Skinwalkers, XL

Nathan turned to his right and left in the lift, taking advantage of the short ride to examine the bits of skin that showed around his suit. He pushed at the slit below his jaw just as the mirrored doors pulled open. Only their notifying chime betrayed the rapid movement, and he walked out into a plant-lined lobby.

This landing was different than the one he’d stepped onto last time, though only one with as trained a critical eye as his could have recognized the differences. If pressed to explain, he would have said that particular fern was a couple millimeters to the left and that panel glowed more brightly than its fellows. But the overwhelming evidence was not visual cues so much as how his body felt. He always knew whether he was higher or lower; basement or upper levels. He was higher than before; but, to what extent, he knew not.

He pulled at his suit and adjusted his wristwatch. Striding past a podium, he pushed open the opaque doors to find Pul expecting him. Pul’s suit was different than last time as well; cleaner, neater, more black. The tall executive’s greeting was also not the same, as he extended his right hand and smiled warmly.

Nathan accepted the handshake; he refrained from the smile.

Pul seemed unperturbed. He stepped back and raised his left arm to that nearly-touching gesture of guidance he’d employed at their departure two suncycles ago. Accordingly, Nathan moved forward. Pul acted as guide, pushing doors, lifting an arm, or noting direction with a, “through this opening,” “to the left a bit,” and “just here.”

Although Pul and Nathan traveled down passages on a level Nathan had never visited, the scenery remained the same as the rest of Carapace’s main areas: expensive carpeting, tiled side-floor, living plants, and natural daylight emanating from the walls themselves. Carapace may have been politically blocked from front page listing, but it clearly had not suffered as much as its executives might feel.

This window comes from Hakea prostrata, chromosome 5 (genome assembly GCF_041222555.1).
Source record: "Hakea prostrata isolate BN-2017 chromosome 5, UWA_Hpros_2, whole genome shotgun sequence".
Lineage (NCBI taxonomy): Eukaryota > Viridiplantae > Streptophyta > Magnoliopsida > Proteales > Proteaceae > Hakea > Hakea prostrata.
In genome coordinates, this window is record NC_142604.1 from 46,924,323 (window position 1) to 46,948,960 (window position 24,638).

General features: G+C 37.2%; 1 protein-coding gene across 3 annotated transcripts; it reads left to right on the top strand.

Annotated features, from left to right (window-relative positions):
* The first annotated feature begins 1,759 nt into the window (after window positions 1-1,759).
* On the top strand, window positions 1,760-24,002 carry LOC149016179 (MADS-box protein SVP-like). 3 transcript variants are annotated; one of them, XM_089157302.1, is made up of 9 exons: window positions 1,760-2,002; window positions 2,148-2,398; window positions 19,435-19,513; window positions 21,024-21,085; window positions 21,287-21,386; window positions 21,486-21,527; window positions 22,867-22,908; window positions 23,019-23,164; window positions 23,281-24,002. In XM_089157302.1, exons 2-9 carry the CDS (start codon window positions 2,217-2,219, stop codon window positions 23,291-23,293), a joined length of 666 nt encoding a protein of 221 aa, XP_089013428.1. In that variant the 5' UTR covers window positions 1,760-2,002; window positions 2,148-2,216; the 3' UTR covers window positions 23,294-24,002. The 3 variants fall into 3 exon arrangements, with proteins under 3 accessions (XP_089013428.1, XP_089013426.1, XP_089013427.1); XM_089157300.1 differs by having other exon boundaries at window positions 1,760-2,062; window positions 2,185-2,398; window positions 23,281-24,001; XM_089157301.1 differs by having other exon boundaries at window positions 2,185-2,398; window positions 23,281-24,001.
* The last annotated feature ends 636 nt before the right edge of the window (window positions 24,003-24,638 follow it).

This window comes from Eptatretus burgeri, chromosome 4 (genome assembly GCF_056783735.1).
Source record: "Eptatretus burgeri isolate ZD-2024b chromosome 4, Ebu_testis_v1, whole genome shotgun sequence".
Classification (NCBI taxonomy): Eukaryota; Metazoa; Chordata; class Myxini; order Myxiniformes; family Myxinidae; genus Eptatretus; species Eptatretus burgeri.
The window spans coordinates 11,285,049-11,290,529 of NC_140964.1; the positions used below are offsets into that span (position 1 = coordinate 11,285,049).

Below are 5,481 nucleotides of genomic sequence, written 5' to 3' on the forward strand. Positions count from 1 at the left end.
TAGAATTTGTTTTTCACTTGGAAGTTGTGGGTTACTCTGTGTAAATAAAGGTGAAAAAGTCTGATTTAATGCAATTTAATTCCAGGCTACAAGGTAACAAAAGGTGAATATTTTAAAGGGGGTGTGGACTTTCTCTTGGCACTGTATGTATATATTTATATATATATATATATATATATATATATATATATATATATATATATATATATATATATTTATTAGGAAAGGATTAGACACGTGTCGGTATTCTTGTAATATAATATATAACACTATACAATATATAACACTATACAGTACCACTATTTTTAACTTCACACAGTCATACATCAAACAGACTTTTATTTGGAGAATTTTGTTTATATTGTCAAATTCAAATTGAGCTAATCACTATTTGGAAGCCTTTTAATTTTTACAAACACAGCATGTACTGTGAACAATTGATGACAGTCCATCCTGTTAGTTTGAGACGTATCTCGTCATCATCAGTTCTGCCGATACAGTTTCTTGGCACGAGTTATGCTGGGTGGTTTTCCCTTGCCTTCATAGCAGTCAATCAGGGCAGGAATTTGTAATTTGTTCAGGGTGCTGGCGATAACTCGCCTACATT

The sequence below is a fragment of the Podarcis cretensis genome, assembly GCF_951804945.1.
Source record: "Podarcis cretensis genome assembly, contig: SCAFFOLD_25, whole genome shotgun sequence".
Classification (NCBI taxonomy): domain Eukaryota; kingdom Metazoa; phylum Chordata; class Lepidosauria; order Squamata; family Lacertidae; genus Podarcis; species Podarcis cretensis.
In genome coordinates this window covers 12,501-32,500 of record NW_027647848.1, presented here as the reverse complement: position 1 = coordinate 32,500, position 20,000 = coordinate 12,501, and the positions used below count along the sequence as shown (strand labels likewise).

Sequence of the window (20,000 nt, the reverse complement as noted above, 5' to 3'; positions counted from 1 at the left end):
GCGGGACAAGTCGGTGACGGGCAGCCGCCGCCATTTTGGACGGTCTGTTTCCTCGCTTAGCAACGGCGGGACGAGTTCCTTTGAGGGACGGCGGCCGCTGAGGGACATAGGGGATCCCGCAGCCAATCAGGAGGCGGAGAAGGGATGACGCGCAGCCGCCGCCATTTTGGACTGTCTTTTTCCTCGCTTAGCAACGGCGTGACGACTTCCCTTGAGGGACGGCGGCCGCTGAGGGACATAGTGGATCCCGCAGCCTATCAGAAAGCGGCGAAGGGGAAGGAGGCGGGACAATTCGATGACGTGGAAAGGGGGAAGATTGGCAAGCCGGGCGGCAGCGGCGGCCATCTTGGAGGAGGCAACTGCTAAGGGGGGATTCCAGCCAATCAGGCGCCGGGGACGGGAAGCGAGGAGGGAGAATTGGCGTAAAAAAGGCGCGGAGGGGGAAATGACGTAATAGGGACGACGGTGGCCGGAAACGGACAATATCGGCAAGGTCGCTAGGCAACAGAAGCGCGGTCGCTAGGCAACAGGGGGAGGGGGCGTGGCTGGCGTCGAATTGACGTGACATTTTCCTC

Their journey took them to a sealed door set in a completely solid wall. Nathan fought a rising anxiety as he told his internal panic that he was really not that far from the outside. The rented skin added a level of confinement he hadn’t noticed until faced with possibility of an enclosed space. There’s an exit; there’s always an exit, he repeated to himself.

Meanwhile, the oblivious Pul took out his comm and scanned it. The door panel displayed a single line of green light. Pul then pressed his palm solidly against the wall just to the panel’s right. A second, blue line appeared beneath the green. “Pul Nguyen,” Pul enunciated, and a third strip of yellow appeared below the green and blue. The three were Carapace’s company colors, and the three activated the silent opening.

A dark space gaped before them, glowing with a dim redness. The only sound Nathan could hear was a slight scratching or shuffling. He saw no exit besides the one they were to enter through.

Pul looked back at Nathan; extended that guiding arm again. “Shall we?” he invited.

Nodding, Nathan walked briskly into the red-lit hole. Pul stepped behind him and the door closed, cutting off any outside light.

 

Continued from Skinwalkers, XXXIX.
Keep reading to Skinwalkers, XLI.

 

Feeling lost? Go back to the very beginning with Skinwalkers, I.

Skinwalkers, XV

Nathan exchanged the wristwatch and his original comm for the one resting secretly in the nightstand. “‘Bye, Grandpa,” he said, just before closing the drawer with a secure *click*. He retrieved his slipshods from the floor and rushed out into the bathroom.

This time, he yanked open the topmost drawer to locate his toothwash. Whilst he swished and swirled it inside his mouth for the recommended moment, he studied the reflection of a very human face in a very splotchy mirror. His cheeks bulged slightly with wash, but he thought that abnormality actually helped his plain and pockmarked visage.

After spitting out the solution, he made a hurried check for unexpected stubble. He wasn’t due to burn again for another week, but the odd case of a hair or two somehow avoiding purge did come up.

With or without extra facial hair, it was time to go. Nathan returned the toothwash to its spot, grabbed his new comm and slipshods, and headed out the door. He paused just long enough to slap the doorscan to lockdown the apartment, and to dress his feet.